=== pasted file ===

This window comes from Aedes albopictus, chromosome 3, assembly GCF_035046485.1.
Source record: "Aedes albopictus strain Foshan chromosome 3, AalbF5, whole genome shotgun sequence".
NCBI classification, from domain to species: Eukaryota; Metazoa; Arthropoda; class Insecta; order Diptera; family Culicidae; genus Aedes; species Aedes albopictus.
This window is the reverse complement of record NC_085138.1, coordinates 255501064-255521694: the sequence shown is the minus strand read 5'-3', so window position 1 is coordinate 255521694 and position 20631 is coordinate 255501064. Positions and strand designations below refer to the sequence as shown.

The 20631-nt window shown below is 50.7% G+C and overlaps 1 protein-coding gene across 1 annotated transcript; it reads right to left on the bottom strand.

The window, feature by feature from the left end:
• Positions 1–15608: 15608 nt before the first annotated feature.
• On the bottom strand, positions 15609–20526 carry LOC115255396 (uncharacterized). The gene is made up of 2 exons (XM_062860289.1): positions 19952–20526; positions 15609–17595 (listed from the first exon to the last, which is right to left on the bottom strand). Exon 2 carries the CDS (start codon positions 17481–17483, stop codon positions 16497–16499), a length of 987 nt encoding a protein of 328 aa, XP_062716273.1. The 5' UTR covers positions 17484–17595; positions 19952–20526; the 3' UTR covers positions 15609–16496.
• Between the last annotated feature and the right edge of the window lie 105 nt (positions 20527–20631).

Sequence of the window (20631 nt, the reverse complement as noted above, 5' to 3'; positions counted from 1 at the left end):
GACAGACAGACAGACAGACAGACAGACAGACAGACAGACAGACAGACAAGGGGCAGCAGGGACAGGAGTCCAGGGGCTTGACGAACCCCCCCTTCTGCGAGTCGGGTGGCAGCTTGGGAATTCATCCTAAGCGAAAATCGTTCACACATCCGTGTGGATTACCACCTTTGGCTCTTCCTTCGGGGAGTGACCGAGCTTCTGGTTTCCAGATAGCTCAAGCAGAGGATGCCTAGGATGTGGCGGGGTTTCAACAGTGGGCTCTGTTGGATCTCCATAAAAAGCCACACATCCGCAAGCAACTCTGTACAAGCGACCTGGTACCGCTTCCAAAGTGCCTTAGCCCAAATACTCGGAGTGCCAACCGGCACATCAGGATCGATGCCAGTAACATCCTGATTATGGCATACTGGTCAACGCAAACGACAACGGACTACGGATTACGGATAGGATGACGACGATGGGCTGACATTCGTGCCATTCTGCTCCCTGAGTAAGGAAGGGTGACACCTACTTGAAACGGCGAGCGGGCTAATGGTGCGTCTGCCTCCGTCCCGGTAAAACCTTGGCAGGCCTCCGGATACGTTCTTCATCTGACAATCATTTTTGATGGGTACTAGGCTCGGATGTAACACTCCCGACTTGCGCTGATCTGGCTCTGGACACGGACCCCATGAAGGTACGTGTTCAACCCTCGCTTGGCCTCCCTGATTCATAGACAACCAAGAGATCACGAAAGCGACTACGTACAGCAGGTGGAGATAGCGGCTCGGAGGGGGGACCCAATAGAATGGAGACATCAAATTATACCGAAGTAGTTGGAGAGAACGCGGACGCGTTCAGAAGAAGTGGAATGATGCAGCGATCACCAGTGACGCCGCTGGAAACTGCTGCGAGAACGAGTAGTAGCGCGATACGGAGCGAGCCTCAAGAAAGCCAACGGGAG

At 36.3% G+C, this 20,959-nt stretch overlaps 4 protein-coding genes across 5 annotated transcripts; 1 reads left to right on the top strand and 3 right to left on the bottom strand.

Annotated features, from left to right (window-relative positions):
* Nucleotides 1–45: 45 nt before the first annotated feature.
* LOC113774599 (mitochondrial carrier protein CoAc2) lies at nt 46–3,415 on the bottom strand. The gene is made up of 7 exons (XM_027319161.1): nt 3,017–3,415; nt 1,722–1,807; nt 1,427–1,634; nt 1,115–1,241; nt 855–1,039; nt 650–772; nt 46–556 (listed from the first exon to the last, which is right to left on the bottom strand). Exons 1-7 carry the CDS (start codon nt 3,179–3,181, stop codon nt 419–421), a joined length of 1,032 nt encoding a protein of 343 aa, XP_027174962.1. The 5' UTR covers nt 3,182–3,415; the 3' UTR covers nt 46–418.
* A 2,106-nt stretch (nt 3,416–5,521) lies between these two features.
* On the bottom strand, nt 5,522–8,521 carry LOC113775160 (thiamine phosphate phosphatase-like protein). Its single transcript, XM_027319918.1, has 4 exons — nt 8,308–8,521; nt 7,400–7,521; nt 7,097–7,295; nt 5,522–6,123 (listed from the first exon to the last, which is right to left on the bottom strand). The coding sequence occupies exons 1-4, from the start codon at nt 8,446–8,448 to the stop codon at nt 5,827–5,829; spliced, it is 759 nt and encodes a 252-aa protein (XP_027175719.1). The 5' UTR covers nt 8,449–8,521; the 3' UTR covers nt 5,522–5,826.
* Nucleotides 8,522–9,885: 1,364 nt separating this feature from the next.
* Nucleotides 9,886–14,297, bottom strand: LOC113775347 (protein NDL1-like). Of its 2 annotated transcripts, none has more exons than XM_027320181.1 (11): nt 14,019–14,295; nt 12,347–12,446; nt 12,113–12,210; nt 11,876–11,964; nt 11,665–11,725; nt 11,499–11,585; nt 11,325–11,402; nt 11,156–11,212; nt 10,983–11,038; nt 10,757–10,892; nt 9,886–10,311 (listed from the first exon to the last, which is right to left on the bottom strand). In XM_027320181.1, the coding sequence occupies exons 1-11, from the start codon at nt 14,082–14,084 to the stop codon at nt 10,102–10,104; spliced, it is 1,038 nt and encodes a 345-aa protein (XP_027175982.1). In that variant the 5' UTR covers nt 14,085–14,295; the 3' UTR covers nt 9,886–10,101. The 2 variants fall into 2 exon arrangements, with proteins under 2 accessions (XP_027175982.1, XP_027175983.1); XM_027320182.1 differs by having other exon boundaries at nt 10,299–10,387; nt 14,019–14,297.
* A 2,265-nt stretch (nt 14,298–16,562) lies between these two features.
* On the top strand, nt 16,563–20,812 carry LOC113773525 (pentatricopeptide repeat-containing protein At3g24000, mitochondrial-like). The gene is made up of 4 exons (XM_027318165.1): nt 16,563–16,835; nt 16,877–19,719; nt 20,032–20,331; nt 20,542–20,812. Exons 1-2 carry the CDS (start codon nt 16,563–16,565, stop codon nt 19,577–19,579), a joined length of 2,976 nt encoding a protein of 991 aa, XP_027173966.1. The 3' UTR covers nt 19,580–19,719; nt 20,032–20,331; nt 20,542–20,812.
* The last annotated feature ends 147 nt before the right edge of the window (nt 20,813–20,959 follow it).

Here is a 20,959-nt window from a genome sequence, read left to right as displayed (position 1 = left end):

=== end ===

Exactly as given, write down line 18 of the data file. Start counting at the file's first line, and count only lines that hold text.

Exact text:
* Nucleotides 8,522–9,885: 1,364 nt separating this feature from the next.